Water heating is one of the biggest contributors to home energy bills, not helped by the fact that most hot water cylinders in New Zealand can be heated up at any time of day, including peak times when power prices are at their highest.
New Zealand desperately needs a generally available solution to hot water heating costs, both for the benefit of consumers through reduced electricity bills, as well as the environment given that more peak time energy usage means a greater reliance on fossil fuel generation. The other piece of the puzzle is to continue to allow the distribution networks to manage their demands efficiently and bring them along this learning journey.
That’s why we’ve been conducting an innovative trial to control the hot water cylinders of volunteer households, by only heating hot water during off-peak times when electricity rates are cheaper and carbon emissions from generation are typically lower.
The idea was to see how much we could reduce the cost of water heating, while at the same time ensuring that hot water is still readily available when it’s needed. After all, the solution needs to be practical and sustainable.
The great news is that the trial indicates we can reduce power bills by an average of 35 cents per day in participating households. That means average savings of about $128 annually.
Given that hot water heating can account for around 35% of the typical household’s electricity bills, this could make a big difference to those who struggle with power costs.
Importantly, no participating household reported any issues with the supply of hot water when it was needed.
By controlling when hot water cylinders heat up, we can make sure they’re more likely to use renewable energy, and cost less!
Here’s how it worked…
To find the right balance between saving customers money and ensuring hot water is still available, we split the participating households into two groups and controlled the flow of energy, by turning off the power to their hot water cylinders at different times.
- Cohort one had their hot water controlled during the peak time periods of 7am-9am and 5pm-9pm.
- Cohort two had their hot water controlled during the peak periods above, as well as the ‘shoulder’ rate period of 9pm-11pm.
Participating customers are all on Electric Kiwi’s MoveMaster plan, which is a time of use product designed to incentivise load shifting by offering cheap off-peak rates and half price overnight, but with higher rates during the busy peak times.
The trial meant households were able to shift an average of 3.3kWh of peak time load to off-peak times EVERY DAY, meaning this power is instead used when rates are cheaper, without having to adjust how they use hot water.
In addition to shifting load to off-peak times, the trial saw households reduce their overall power consumption each day by an average of 1.1kWh. That’s broadly equivalent to the daily power usage of the average fridge-freezer.
Hot water cylinders might just be the biggest, cheapest battery NZ has at our disposal to accelerate the transition to renewables.
That’s great – but what now?
Unless controlled, water cylinders will draw energy to reheat water soon after it’s been used. Therefore, households who use lots of hot water during the evening peak, such as for washing clothes, running the dishwasher and taking a bath or shower, will be especially hard hit by the peak time cost of water heating. For families, the cost of water heating could make up around a third of their overall power bills.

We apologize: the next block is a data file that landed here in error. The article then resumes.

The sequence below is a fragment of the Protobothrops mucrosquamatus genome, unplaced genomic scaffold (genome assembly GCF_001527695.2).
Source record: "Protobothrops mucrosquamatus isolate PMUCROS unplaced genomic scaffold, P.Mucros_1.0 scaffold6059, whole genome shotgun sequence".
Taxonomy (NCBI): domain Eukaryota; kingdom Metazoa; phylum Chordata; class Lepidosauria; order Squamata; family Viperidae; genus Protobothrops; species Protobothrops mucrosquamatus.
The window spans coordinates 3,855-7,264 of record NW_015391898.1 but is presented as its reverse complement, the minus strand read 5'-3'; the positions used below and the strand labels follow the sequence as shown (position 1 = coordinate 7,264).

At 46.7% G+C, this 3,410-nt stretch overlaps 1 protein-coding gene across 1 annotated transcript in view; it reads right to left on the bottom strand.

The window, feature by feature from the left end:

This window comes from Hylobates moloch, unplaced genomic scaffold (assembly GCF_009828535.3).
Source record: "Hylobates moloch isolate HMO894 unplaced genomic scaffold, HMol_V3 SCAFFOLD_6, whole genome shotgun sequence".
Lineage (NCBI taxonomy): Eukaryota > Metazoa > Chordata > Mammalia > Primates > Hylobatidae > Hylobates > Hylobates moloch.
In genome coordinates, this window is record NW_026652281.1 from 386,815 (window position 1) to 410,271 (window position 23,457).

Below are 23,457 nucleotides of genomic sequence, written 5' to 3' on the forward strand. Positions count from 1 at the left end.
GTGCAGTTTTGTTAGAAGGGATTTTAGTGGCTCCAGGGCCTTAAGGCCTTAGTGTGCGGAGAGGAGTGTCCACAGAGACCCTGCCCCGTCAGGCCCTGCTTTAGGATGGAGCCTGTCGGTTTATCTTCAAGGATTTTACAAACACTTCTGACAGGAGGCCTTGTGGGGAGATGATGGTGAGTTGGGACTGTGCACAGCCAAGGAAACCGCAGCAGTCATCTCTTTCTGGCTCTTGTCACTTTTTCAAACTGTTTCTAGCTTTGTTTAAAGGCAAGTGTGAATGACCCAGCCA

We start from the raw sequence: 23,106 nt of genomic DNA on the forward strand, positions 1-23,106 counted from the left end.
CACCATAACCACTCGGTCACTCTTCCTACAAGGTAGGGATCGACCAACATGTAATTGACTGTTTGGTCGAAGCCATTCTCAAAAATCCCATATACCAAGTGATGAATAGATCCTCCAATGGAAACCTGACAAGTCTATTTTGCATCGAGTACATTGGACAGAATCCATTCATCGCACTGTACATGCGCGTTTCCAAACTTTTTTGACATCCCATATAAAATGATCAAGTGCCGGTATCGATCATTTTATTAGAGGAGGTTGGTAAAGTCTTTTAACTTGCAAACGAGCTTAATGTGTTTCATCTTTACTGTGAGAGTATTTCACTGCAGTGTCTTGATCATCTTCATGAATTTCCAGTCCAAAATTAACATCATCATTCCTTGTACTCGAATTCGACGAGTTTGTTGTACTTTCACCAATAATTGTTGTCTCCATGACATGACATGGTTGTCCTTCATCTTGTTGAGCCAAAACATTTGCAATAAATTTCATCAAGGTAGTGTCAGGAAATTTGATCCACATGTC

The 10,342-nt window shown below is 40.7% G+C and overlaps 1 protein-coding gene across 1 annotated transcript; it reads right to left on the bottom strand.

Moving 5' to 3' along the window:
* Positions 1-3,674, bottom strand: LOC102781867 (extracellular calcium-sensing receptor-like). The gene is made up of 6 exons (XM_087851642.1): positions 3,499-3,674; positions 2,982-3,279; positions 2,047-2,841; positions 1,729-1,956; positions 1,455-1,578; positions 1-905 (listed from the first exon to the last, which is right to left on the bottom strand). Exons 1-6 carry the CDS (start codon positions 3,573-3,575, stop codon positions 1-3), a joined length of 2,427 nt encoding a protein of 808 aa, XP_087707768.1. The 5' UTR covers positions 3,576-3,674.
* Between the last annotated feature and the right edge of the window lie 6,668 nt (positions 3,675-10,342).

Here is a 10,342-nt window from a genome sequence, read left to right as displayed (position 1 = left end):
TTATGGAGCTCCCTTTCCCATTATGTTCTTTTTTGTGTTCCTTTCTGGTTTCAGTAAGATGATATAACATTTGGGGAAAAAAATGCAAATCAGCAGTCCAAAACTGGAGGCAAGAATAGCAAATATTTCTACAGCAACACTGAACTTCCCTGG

As we’ve shown, there’s a huge opportunity to save households money, while at the same time supporting the transition to more renewables by shifting this peak usage to other times. The best thing of all is that most households won’t even notice a difference.
This innovation is being led by power retailers, and we’re at the bleeding edge of it. Our long-term plan is to make this automation available to tens of thousands of current and future Electric Kiwi customers, but for now our trials continue and we will expand to other network areas to determine the broader impacts and challenges that we’re expecting.
We’re now negotiating with other networks and metering companies to increase the scale of this initiative, and will be in touch with eligible customers in the coming months. Our plan is to make this a commonly available solution for many more customers in future.
More about the trial
We launched the trial in October 2022 and began contacting customers in the Vector Network area who were already on our MoveMaster plan.
The trial was undertaken in partnership with Influx Energy Data who provide smart energy metering data solutions. They took care of the smart meter installations required to enable us to schedule the hot water control. Our own data science team ran the analytics on each participant's energy usage both before and after we began controlling their water cylinders, to calculate the average savings and amount of usage shift to off-peak times.
The preliminary results are based on 14 participating households over 35 days of optimising their hot water energy consumption. The trial remains active.
It’s worth noting that, while we’ve shown how much can be saved by controlling hot water heating, customers may not see the same direct savings on their bills due to seasonal and other variations in their energy usage habits.
Can I get involved?
This year we will be expanding the trial throughout New Zealand, so if you are interested in being in the loop you can register your interest to email@example.com